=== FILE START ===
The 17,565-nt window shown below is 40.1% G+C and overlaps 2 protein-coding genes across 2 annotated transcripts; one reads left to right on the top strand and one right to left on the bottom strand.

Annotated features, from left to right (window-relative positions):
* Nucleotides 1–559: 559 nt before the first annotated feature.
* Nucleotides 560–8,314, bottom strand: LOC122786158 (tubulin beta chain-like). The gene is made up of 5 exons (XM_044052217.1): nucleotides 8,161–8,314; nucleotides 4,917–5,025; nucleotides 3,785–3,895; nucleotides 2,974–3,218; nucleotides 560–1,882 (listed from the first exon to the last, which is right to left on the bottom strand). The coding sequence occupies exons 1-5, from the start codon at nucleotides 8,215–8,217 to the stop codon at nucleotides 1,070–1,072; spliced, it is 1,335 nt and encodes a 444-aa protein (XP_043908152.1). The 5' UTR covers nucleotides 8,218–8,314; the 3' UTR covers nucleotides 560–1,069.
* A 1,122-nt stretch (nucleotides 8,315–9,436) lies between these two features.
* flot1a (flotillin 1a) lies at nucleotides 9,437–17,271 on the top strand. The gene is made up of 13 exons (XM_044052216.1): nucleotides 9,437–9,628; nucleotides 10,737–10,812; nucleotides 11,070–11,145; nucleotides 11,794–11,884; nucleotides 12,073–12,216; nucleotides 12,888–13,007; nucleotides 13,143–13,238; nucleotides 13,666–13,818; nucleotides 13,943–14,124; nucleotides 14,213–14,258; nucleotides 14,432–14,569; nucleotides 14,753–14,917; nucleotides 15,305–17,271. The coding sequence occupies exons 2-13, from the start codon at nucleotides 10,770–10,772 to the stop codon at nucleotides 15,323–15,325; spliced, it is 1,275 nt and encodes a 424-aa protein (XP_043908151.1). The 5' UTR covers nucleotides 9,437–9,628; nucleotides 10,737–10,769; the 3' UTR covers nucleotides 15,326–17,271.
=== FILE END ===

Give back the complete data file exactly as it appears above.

The 17,565-nt window shown below is 40.1% G+C and overlaps 2 protein-coding genes across 2 annotated transcripts; one reads left to right on the top strand and one right to left on the bottom strand.

Annotated features, from left to right (window-relative positions):
* Nucleotides 1–559: 559 nt before the first annotated feature.
* Nucleotides 560–8,314, bottom strand: LOC122786158 (tubulin beta chain-like). The gene is made up of 5 exons (XM_044052217.1): nucleotides 8,161–8,314; nucleotides 4,917–5,025; nucleotides 3,785–3,895; nucleotides 2,974–3,218; nucleotides 560–1,882 (listed from the first exon to the last, which is right to left on the bottom strand). The coding sequence occupies exons 1-5, from the start codon at nucleotides 8,215–8,217 to the stop codon at nucleotides 1,070–1,072; spliced, it is 1,335 nt and encodes a 444-aa protein (XP_043908152.1). The 5' UTR covers nucleotides 8,218–8,314; the 3' UTR covers nucleotides 560–1,069.
* A 1,122-nt stretch (nucleotides 8,315–9,436) lies between these two features.
* flot1a (flotillin 1a) lies at nucleotides 9,437–17,271 on the top strand. The gene is made up of 13 exons (XM_044052216.1): nucleotides 9,437–9,628; nucleotides 10,737–10,812; nucleotides 11,070–11,145; nucleotides 11,794–11,884; nucleotides 12,073–12,216; nucleotides 12,888–13,007; nucleotides 13,143–13,238; nucleotides 13,666–13,818; nucleotides 13,943–14,124; nucleotides 14,213–14,258; nucleotides 14,432–14,569; nucleotides 14,753–14,917; nucleotides 15,305–17,271. The coding sequence occupies exons 2-13, from the start codon at nucleotides 10,770–10,772 to the stop codon at nucleotides 15,323–15,325; spliced, it is 1,275 nt and encodes a 424-aa protein (XP_043908151.1). The 5' UTR covers nucleotides 9,437–9,628; nucleotides 10,737–10,769; the 3' UTR covers nucleotides 15,326–17,271.